While both services have a lot to offer through these paid plans, GoToMeeting just about gets ahead. It doesn’t provide a completely free plan like Zoom, a notable absence, but it makes up for this because the Professional plan is cheaper than Zoom’s Pro plan equivalent, and yet it allows you to host 150 participants compared with 100 on Zoom.

If that wasn’t enough, there are no time limits on meetings and unlimited cloud recording on the two higher GoToMeeting plans—with Zoom, you have to pay for additional capacity limits. That said, Zoom’s free plan is a great starting point if you’re a small business and is well worth trying out.

HD Video Conferencing

Winner = GoToMeeting

Having high-quality video conferencing is essential, and both Zoom and GoToMeeting lead in this area. Both tools offer 1080p video, and the quality is only affected by the speed and consistency of your internet. You’ll be able to alter the video performance and quality, too, including whether to present meetings with participants in a gallery, grid-like view.

Zoom allows you to present up to 49 concurrent webcams, while GoToMeeting can only do 25. Zoom also offers additional controls where you can tweak the aspect ratio, “Touch up your appearance” by playing with the lighting, and select the webcam of your choosing—you won’t find these on GoToMeeting.

With that said, we think GoToMeeting still offers that little bit more here, certainly concerning its fine-tuning settings. With easy-to-use slider controls, you can adjust everything from the hue, saturation, sharpness, and gamma. With GoToMeeting, there’s even an option to help reduce the flicker on monitors with lower refresh rates.

Zoom may offer more concurrent webcams and practical image-softening tools, but GoToMeeting’s range of fine-tuning settings will typically be more useful in practice. GoToMeeting slightly edges ahead in general video conferencing then, although Zoom has plenty to offer.

Call Recording

Winner = GoToMeeting

The ability to record calls and save them for later is important because it allows you to go back and check details you may have missed. You’ll also be able to use the calls as reference points, and in turn, make better business decisions. The good news is that Zoom and GoToMeeting allow you to record your calls locally and via the cloud, which couldn’t be easier.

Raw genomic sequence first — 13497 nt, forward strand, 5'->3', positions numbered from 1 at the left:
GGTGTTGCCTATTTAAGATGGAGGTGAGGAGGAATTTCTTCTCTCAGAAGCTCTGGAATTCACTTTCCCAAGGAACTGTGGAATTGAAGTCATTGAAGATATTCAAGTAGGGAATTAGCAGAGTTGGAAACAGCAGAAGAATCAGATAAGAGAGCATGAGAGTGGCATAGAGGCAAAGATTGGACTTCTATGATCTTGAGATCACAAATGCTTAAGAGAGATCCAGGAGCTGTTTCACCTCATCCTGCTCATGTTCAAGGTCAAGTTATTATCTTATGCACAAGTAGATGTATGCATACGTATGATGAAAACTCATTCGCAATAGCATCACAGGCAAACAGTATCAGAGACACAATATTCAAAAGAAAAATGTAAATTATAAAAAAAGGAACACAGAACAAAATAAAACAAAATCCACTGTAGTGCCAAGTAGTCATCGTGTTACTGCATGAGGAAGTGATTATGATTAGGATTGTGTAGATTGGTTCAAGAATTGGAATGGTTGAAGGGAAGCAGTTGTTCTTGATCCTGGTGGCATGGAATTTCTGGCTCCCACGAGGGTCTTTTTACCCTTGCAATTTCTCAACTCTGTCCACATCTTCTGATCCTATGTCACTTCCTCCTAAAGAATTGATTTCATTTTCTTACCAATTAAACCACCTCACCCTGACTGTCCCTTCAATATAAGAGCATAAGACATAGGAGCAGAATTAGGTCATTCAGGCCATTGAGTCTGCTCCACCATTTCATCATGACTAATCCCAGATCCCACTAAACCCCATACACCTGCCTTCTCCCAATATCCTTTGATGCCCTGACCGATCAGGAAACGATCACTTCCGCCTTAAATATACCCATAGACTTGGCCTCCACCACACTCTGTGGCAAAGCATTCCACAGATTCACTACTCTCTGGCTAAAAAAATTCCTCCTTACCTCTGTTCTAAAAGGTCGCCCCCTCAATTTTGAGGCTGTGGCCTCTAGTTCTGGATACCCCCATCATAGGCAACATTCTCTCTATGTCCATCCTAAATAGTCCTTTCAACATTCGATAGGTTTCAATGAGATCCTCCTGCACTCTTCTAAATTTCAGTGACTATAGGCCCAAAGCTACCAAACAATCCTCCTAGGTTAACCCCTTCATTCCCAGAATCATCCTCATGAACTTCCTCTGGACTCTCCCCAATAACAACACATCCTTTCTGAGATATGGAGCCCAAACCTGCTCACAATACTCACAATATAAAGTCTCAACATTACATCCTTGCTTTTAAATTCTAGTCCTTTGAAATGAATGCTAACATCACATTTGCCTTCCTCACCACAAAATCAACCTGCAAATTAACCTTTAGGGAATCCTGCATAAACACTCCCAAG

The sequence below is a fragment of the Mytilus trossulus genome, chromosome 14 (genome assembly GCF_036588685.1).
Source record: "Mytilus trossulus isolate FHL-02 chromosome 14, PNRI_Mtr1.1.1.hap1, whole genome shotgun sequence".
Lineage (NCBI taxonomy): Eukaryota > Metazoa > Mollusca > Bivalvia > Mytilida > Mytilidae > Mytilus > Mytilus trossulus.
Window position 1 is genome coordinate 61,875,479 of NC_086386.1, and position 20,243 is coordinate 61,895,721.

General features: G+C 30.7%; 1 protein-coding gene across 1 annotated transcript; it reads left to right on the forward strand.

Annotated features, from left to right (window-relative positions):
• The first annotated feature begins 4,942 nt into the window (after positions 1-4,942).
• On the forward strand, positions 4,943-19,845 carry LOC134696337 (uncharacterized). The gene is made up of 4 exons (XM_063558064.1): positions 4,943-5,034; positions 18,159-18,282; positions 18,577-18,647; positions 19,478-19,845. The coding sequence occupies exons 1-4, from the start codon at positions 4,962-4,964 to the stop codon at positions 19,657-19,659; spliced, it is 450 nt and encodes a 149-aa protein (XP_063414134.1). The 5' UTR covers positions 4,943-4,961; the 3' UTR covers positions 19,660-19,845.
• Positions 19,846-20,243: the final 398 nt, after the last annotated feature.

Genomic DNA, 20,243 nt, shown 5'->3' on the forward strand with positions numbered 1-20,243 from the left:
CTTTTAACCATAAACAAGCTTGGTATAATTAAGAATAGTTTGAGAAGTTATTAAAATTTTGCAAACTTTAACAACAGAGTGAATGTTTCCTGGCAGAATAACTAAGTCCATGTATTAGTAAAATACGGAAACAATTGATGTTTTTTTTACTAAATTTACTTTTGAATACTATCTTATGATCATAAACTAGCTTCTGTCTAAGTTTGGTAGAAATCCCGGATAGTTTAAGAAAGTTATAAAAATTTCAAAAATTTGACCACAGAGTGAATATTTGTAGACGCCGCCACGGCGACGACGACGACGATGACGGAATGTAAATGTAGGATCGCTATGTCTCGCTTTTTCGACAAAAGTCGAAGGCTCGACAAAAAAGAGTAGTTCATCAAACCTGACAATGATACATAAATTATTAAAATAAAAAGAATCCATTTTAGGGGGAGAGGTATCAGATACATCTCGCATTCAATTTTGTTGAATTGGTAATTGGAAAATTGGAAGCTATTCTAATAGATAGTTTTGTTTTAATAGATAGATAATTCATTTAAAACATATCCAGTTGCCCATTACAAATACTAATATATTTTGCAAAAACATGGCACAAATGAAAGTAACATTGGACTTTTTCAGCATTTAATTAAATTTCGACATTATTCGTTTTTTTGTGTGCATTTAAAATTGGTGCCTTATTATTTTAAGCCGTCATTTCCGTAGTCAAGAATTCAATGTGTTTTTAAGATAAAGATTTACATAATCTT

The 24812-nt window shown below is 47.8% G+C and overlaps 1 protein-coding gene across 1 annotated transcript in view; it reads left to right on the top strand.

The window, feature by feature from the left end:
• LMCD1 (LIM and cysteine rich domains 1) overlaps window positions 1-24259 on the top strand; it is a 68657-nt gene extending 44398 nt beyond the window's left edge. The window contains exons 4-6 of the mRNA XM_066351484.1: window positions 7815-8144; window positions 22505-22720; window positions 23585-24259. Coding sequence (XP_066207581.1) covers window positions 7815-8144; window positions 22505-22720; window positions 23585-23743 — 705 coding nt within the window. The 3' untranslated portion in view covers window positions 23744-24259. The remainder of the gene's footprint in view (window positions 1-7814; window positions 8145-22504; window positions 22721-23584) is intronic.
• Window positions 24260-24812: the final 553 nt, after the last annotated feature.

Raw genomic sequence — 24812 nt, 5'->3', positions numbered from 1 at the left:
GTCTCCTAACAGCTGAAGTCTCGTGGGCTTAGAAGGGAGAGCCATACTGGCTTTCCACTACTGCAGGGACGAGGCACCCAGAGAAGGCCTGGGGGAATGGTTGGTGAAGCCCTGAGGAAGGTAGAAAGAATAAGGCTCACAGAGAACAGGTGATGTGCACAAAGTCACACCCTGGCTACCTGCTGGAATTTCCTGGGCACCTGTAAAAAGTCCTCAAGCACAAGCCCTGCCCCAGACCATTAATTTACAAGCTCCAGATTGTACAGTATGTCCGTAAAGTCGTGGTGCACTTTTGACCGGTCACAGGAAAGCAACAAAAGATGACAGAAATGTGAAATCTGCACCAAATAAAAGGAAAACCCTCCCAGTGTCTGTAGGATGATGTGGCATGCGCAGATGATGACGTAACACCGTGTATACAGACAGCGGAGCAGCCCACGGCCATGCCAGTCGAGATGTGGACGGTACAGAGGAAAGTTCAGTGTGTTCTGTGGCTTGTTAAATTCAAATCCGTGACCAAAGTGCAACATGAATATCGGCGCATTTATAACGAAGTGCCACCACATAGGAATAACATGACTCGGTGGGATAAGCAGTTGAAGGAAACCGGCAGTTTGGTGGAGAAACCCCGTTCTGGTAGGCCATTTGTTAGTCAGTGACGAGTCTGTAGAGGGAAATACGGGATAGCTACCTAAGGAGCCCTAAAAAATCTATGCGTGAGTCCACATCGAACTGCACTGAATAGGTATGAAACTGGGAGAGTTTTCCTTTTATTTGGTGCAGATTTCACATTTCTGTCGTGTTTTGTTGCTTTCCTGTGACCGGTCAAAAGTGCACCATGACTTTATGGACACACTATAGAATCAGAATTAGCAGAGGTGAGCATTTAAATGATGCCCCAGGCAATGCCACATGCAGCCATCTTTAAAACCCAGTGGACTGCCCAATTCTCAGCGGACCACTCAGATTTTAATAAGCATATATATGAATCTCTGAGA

Locally saving calls involves saving them to your computer rather than storing them on a server. Across all plans for both tools, local call recording is available and without capacity limits. However, it’s worth noting you can’t record calls locally on either platform if you’re using the iOS or Android app due to storage issues—but you can with cloud recording.

Cloud recording offers flexibility and more accessible access, and you can directly send your colleagues a link to the call. Both tools provide this, but there’s a critical difference in how they manage it. With GoToMeeting, there’s unlimited cloud recording on the Business and Enterprise Plans, but Zoom asks you to pay to extend your capacity limits, which only start at a tiny 1GB per user. For that reason alone, GoToMeeting is the better option for recording your calls.


Winner = GoToMeeting

Ensuring your video calling software has robust security is a must to protect your staff and company data. Thankfully, GoToMeeting offers risk-based authentication and default AES-128-bit encrypted audio and video data for peace of mind—in other words, excellent security that’s extremely difficult to overwhelm. GoToMeeting also features HIPAA-compliant security features, including SOC2-certified data centers.

Zoom, alternatively, has found it challenging to stay out of the headlines for numerous security woes, including data sharing problems. It’s fair to say that Zoom has responded professionally to its troubles, and there have been plenty of security-focused updates since, meaning the video calling tool is in a much better place than it was just months ago. It offers TLS encryption with AES-256 encryption for real-time content, which is market-leading.